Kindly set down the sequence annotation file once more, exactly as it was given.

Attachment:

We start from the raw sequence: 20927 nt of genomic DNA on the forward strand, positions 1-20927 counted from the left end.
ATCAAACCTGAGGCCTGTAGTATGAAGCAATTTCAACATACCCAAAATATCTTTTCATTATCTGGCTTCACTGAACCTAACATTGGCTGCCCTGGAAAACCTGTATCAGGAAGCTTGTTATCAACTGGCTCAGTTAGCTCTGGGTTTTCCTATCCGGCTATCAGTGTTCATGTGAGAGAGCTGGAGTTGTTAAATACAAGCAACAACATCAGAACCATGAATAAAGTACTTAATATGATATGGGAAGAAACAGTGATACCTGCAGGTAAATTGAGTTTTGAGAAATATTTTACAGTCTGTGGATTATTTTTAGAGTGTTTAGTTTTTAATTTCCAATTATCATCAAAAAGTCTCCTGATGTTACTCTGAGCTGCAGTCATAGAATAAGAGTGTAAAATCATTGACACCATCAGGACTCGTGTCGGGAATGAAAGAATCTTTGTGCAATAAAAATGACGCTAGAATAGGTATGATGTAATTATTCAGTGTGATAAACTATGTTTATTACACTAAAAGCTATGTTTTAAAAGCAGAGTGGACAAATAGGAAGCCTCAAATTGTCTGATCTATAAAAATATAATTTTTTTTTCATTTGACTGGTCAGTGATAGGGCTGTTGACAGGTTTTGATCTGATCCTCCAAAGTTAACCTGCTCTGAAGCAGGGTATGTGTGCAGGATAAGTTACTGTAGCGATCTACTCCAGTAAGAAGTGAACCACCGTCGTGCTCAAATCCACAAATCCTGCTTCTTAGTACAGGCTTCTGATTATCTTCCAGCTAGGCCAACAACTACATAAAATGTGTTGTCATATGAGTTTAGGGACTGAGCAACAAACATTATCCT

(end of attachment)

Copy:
We start from the raw sequence: 20927 nt of genomic DNA on the forward strand, positions 1-20927 counted from the left end.
ATCAAACCTGAGGCCTGTAGTATGAAGCAATTTCAACATACCCAAAATATCTTTTCATTATCTGGCTTCACTGAACCTAACATTGGCTGCCCTGGAAAACCTGTATCAGGAAGCTTGTTATCAACTGGCTCAGTTAGCTCTGGGTTTTCCTATCCGGCTATCAGTGTTCATGTGAGAGAGCTGGAGTTGTTAAATACAAGCAACAACATCAGAACCATGAATAAAGTACTTAATATGATATGGGAAGAAACAGTGATACCTGCAGGTAAATTGAGTTTTGAGAAATATTTTACAGTCTGTGGATTATTTTTAGAGTGTTTAGTTTTTAATTTCCAATTATCATCAAAAAGTCTCCTGATGTTACTCTGAGCTGCAGTCATAGAATAAGAGTGTAAAATCATTGACACCATCAGGACTCGTGTCGGGAATGAAAGAATCTTTGTGCAATAAAAATGACGCTAGAATAGGTATGATGTAATTATTCAGTGTGATAAACTATGTTTATTACACTAAAAGCTATGTTTTAAAAGCAGAGTGGACAAATAGGAAGCCTCAAATTGTCTGATCTATAAAAATATAATTTTTTTTTCATTTGACTGGTCAGTGATAGGGCTGTTGACAGGTTTTGATCTGATCCTCCAAAGTTAACCTGCTCTGAAGCAGGGTATGTGTGCAGGATAAGTTACTGTAGCGATCTACTCCAGTAAGAAGTGAACCACCGTCGTGCTCAAATCCACAAATCCTGCTTCTTAGTACAGGCTTCTGATTATCTTCCAGCTAGGCCAACAACTACATAAAATGTGTTGTCATATGAGTTTAGGGACTGAGCAACAAACATTATCCT